Six eight-week old adult C57BL/6 mice and postnatal day 2 neonatal C57BL/6 mice were infected with 500 pfu/g body weight SeV via intranasal inoculation. The virus was administered in a volume of 30 μl for the adult mice, and 6 μl for the neonatal mice. Control groups were inoculated with an equivalent amount of SeV that was inactivated by exposure to ultraviolet light. Infection of adult mice with SeV resulted in body weight loss that peaked at day 9 post-infection. The adult mice then began to regain weight on post-infection day 12. This weight loss was not observed in adult mice inoculated with UV-inactivated SeV (Figure 1a). In contrast to the adults, the neonatal mice were in a period of rapid growth. At the 500 pfu/g body weight dose of SeV, there was no difference in body weight in the infected neonates compared to the UV-inactivated control group (Figure 1b).
Infectious virus in lung homogenates was quantified by viral plaque assay (Figure 1c). There was an equivalent level of virus per gram of lung tissue in the adults and neonates at 24 hours post-infection, which demonstrated that the mice were infected with equivalent doses of virus per gram of body weight. Viral replication in both the adults and neonates peaked on day 3, and levels remained equivalent on day 7. In both adults and neonates, live infectious virus was not detectable by days 10 and 14 post-infection, suggesting that there was no difference in viral clearance between the two groups. Real-time PCR for SeV was performed and normalized to GAPDH expression in the lung. This method also demonstrated equivalent levels and clearance of SeV RNA in both adult and neonatal lungs at all time points through day 14 (Figure 1d).
Despite having equivalent levels of virus, the neonates had significantly less inflammation in the lung during SeV infection at all times post-infection (Figure 2a). In order to determine if the level of inflammation correlated with lung function, pulse oximetry was used to measure oxygen saturation. Reduced oxygen saturation was observed in the adult mice at the peak of infection, but there was no loss of oxygen saturation in the neonates. Thus, normal levels of oxygen saturation correlated with the absence of inflammation in the lungs of infected neonates (Figure 2b).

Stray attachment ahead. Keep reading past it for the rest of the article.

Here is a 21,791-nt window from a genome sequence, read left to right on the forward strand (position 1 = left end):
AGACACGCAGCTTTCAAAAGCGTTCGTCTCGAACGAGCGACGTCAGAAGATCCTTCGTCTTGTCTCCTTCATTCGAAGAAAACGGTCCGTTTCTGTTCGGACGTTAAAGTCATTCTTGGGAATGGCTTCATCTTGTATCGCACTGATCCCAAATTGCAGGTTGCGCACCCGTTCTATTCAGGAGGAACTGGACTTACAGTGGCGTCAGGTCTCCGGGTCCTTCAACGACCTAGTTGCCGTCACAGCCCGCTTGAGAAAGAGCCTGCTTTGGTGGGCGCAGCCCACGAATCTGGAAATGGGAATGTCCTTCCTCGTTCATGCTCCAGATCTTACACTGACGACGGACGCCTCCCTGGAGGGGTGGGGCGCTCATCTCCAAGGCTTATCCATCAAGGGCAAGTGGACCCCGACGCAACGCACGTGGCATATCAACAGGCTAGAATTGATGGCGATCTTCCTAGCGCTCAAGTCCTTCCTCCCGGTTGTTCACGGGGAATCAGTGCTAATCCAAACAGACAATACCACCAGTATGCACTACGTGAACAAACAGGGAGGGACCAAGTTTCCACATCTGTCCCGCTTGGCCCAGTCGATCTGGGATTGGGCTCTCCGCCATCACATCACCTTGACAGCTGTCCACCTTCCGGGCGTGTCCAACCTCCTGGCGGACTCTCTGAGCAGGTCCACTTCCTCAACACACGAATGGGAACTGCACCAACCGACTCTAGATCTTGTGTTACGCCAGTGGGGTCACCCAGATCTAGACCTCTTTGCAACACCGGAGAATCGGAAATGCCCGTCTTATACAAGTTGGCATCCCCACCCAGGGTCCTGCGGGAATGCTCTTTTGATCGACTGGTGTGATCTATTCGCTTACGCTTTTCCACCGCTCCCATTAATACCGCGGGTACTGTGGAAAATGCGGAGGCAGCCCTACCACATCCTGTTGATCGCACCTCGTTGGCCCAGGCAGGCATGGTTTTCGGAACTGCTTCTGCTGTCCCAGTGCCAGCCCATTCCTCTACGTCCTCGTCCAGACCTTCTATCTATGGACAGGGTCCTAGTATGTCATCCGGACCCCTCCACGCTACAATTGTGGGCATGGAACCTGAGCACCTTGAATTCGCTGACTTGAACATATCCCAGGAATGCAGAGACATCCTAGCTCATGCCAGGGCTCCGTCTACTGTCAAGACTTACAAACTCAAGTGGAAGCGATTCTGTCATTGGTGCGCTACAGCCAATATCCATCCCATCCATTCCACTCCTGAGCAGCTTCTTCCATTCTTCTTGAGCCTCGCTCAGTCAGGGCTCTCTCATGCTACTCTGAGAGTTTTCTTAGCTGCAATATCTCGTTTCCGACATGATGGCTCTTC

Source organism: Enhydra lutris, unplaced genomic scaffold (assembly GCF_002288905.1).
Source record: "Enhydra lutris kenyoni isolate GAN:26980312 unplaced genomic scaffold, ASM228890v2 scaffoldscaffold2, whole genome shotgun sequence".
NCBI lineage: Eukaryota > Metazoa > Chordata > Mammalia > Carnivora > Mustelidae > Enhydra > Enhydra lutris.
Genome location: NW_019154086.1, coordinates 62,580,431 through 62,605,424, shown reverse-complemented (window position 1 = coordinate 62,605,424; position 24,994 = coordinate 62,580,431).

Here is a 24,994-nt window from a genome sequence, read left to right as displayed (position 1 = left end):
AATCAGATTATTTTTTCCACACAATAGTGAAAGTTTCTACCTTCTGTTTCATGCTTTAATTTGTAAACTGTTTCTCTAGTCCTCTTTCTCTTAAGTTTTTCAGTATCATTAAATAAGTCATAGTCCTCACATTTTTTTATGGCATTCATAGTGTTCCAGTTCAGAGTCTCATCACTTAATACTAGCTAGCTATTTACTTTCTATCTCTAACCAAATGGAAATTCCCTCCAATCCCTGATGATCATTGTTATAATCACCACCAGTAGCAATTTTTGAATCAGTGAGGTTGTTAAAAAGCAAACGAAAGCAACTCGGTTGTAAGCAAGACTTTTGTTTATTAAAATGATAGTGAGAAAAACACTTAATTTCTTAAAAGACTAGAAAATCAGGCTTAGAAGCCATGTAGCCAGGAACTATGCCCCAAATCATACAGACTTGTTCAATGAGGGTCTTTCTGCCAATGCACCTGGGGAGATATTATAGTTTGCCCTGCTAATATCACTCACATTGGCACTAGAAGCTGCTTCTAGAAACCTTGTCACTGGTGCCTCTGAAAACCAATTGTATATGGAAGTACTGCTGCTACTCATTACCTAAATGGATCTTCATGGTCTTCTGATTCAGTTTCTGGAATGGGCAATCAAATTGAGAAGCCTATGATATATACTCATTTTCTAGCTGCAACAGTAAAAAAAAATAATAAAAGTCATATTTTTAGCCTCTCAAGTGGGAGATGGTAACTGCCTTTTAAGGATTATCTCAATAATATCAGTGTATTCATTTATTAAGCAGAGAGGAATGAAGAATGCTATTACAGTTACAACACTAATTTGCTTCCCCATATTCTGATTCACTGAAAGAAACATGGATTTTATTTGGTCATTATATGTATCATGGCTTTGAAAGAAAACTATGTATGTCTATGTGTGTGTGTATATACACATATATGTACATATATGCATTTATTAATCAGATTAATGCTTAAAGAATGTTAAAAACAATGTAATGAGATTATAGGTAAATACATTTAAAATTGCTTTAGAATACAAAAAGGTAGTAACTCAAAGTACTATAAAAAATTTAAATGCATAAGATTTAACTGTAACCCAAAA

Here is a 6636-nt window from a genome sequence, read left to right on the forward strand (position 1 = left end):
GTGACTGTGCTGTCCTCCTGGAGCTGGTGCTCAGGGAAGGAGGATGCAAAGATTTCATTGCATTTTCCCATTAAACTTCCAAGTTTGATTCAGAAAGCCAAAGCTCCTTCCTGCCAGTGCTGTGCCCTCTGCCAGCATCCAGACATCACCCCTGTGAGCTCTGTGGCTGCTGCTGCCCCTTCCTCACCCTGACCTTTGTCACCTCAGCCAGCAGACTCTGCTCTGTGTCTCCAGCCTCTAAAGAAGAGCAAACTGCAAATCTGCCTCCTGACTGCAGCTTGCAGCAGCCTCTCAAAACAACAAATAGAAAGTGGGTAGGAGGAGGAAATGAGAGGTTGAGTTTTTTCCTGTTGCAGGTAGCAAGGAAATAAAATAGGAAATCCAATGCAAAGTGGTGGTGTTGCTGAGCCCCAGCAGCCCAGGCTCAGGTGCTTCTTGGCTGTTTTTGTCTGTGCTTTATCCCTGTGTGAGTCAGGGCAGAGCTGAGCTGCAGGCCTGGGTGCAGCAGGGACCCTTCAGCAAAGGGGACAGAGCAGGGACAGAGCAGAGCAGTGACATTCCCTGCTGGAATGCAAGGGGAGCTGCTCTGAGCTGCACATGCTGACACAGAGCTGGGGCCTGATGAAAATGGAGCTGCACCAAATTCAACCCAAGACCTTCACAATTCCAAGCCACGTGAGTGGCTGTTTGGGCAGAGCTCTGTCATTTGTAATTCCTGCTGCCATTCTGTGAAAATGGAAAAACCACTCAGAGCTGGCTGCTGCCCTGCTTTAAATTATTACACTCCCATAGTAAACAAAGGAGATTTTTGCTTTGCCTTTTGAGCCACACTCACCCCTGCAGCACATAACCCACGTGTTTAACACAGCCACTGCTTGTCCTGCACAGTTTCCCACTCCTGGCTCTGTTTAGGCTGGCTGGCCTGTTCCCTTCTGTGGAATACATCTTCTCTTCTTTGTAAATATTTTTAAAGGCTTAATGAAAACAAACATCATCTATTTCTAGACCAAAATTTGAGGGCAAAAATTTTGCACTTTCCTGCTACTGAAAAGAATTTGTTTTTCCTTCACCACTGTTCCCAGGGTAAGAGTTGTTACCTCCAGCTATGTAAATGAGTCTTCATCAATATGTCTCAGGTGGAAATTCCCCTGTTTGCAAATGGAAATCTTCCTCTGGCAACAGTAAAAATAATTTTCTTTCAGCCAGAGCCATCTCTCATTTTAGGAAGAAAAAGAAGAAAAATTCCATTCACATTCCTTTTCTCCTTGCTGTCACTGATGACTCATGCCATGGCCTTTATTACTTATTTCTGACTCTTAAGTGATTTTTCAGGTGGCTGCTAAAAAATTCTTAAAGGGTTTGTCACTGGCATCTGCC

Total cell counts of bronchoalveolar lavage (BAL) fluid showed that there was an increase of cells migrating into the lungs of adult mice, but a minimal increase of cells in the neonatal lungs during viral infection (Figure 3a). Differential cell counts (adjusted for total body weight) showed a predominantly neutrophilic influx in the adult lungs that peaked at day 7. The total number of neutrophils was lower in the neonatal lungs, although the percentage of neutrophils in the BAL of adults and neonates was similar (Figure 3b and 3c). Total macrophage and lymphocyte numbers were also increased in the adult lungs compared to the neonates, but these were not statistically significant (data not shown). The neutrophil chemoattractant CXCL-2 (Macrophage Inflammatory Protein-2; MIP-2) was significantly greater in the adult lungs. CXCL-2 mRNA increased after infection in both the adults and neonates, and this increase peaked in both groups on post-infection day 3 (Figure 3d). CXCL2 protein levels peaked in the neonate on day 5 post-infection, but were decreased on day 7. CXCL2 protein levels in the adult were significantly higher than neonatal levels on days 3 and 7 (Figure 3e). In addition, differential cytokine expression was observed between the adults and neonates during the course of infection. Both IFN-γ and TNF-α increased during the course of infection in adult lungs. However, the levels of these cytokines in neonatal lungs were significantly lower in neonates on post-infection day 7 (Figure 3f and 3g). IL-6 levels were upregulated by day 3 in adults and remained elevated through day 7. However, the levels were significantly lower in neonates at these times (Figure 3h). Thus, the increased CXCL2 levels as well as the increased IFN-γ, TNF-α and IL-6 corresponded with the higher levels of inflammation in the adult lungs.